Capture the flag (CTF)

Toppo: 1 capture-the-flag walkthrough

August 7, 2018 by LetsPen Test

In this article, we will learn to solve the “Toppo: 1” Capture-the-Flag (CTF) challenge which was posted on VulnHub by Hadi Mene. According to the information given in description by the author of the challenge, this CTF is not very hard and does not require advanced exploitation. You can use this link to download the VM and launch it on Virtual Box. The torrent downloadable URL is also available for this VM; the link is in the sources section at the end of this article.

For those who are new to CTF challenges and are not aware of this platform, VulnHub is a well-known website for security researchers which provide users with a method to learn and practice their hacking skills through a series of challenges in a safe and legal environment.

Please Note: For all of these machines, I have used Oracle Virtual Box to run the downloaded machine. I will be using Kali Linux as an attacker machine for solving this CTF. The techniques used are solely for educational purposes, and I am not responsible if the listed techniques are used against any other targets.

Toppo: 1 walkthrough

After downloading and running this machine in Virtual Box, we start by running the Netdiscover command to obtain the IP address of the target machine. The command and its output can be seen in the screenshot given below:

Command Used: Netdiscover

As shown in the highlighted area in the above screenshot, we have obtained the Virtual Machine IP address, i.e., (the target machine IP address).

We will be using as the attacker IP address.

Please Note: the target and the attacker IP addresses may be different depending on your network configuration.

So we have the target machine IP; the first step is to find out the ports and services that are available on the target machine. An Nmap full port scan is used for this purpose. This is illustrated in the screenshot given below:

Command Used: nmap -v -Pn

After the completion of the scan, we get four open ports on the target machine. I decided to start with the HTTP port. When we open it on the browser, it shows a very nice website which can be seen in the following screenshot.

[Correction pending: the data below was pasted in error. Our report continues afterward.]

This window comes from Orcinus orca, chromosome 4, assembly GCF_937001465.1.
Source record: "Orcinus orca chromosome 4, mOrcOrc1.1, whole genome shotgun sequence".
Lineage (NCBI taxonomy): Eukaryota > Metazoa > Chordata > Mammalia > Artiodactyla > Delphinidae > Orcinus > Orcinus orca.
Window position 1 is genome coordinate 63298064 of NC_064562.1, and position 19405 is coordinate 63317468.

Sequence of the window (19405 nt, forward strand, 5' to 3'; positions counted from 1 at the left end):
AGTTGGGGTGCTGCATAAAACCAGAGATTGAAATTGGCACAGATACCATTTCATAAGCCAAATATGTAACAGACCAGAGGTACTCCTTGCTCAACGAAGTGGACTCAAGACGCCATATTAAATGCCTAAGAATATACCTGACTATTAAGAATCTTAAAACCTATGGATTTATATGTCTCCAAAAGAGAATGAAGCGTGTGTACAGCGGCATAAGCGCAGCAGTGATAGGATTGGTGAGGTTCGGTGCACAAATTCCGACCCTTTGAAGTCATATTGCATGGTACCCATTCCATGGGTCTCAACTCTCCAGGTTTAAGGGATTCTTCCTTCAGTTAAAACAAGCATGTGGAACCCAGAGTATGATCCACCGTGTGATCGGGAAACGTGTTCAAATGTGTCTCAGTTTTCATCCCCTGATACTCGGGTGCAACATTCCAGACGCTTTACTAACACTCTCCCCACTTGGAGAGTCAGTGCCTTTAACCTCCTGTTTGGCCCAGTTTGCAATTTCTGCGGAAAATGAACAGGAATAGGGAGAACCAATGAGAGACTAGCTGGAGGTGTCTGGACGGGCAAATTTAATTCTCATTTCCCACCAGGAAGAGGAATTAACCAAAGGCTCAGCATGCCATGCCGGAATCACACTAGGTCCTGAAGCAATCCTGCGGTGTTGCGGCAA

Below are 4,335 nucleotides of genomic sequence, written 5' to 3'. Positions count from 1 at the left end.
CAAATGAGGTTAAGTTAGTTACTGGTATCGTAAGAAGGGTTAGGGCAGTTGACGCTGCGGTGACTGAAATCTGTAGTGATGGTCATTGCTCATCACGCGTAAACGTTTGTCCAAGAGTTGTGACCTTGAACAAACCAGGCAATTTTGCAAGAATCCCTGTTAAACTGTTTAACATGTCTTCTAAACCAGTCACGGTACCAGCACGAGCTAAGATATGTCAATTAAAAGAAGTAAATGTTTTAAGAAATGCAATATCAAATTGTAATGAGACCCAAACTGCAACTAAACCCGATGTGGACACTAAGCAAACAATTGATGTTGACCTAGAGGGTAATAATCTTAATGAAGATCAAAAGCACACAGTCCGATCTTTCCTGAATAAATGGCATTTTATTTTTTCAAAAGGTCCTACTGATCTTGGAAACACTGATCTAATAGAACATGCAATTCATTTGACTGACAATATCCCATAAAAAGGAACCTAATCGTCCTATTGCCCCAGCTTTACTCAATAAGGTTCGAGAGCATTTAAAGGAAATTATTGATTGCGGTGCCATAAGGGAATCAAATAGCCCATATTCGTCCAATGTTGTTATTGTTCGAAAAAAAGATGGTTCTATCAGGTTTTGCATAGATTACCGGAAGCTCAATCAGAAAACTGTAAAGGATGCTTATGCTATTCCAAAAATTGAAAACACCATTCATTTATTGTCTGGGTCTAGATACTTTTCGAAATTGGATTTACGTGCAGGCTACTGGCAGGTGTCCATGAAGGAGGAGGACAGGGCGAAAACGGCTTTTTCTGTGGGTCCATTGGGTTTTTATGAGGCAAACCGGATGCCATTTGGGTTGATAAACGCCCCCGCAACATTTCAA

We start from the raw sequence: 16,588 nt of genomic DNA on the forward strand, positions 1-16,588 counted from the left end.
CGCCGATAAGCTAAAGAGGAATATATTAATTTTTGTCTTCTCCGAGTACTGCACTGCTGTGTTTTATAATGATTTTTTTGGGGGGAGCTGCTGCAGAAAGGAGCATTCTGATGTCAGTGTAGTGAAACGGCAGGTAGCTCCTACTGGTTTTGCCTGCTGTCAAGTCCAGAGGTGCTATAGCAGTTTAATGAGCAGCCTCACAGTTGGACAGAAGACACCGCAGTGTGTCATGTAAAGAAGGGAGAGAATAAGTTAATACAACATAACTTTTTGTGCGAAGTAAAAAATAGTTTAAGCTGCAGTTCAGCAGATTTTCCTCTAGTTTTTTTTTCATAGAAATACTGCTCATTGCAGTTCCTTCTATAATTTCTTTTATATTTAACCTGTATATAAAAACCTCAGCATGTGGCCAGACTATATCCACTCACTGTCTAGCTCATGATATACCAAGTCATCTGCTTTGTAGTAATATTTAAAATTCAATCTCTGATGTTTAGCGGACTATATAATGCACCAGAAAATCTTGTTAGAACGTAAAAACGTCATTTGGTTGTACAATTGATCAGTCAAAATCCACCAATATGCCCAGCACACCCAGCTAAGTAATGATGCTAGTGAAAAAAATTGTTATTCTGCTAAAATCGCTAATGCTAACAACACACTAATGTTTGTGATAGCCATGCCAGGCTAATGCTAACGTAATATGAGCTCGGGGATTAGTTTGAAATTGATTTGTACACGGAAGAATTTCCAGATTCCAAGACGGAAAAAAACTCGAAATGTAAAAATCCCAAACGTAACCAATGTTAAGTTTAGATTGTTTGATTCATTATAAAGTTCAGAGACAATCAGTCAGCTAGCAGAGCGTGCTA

Unfortunately, I couldn’t get any hints from its homepage. I also explored other web pages too for any interesting information but didn’t find anything. So I decided to run the Dirb utility, which is by default available in Kali Linux. The screenshot of the tool output can be seen below.

Command Used: dirb

As can be seen in the above screenshot, we get a few directories as output. Some of the directories which caught my attention are given below.

  • Admin/
  • Mail/
  • Vendor/

I started further exploration with the admin directory, which had directory listing enabled. That can be seen in the screenshot given below.

As you can see, this directory contains a text file called notes.txt. Let’s open this file. There was an interesting note left about the application, which can be seen in the below screenshot.

A note is written which says the current password is “12345ted123,” which needs to be changed. So at this time I thought there might be a login page in this application where we can log in with this password. I explored other directories to find the login page but didn’t find anything.

Since the SSH port was identified as open in the Nmap scan, so I thought the default user could be root and the password we already got from the notes. I tried to login via SSH with user “root” and the above password. But the credentials were not valid, which can be seen in the following screenshot.

After that I decided to try the hit-and-trial method to guess the username and used the following credentials to login via SSH.

Username: ted

Password: 12345ted123

These credentials allowed us to log into the target machine. The successful SSH login can be seen in the following screenshot.

After that I used the “id” command to check whether ted is a root user or not. It shows that ted is not a root user in the target machine. Now we need to escalate the privilege to get to the root.

I stared exploring the target machine. The basic thing is to check the OS version and the Kernel version of the target machine, because there are lots of privilege-escalation exploits available over the Internet. The target machine OS and Kernel version can be seen in the following screenshot.

Command Used : uname –a, cat /etc/issue

As you can see, we have the version details of the target machine’s OS, but there was no exploit available for this version of the OS.

After spending some time and exploring the target machine with limited access user, I found few binaries which had SUID permissions.

Command Used : find / -perm -u=s -type f 2>/dev/null

One of the interesting binaries which we found was Python, which can also be seen in the highlighted area of the above screenshot. So now we can use this to escalate the privilege of the user to get the root access of the target machine.

Command Used : /usr/bin/python2.7 -c ‘import pty;pty.spawn(“/bin/sh”)’

As you can see, we have successfully escalated the privilege of the user and gotten the root access. So let’s find the flag, which should be available in the root folder. It can be seen in the following screenshot.

As you can see in the above screenshot, we’ve got the flag! There was only one file in the root folder, and that was the flag file.

This completes this CTF. I hope you liked this article and enjoyed learning this machine. If you have any questions, I would love to answer them, so please leave them in the comments.


Posted: August 7, 2018
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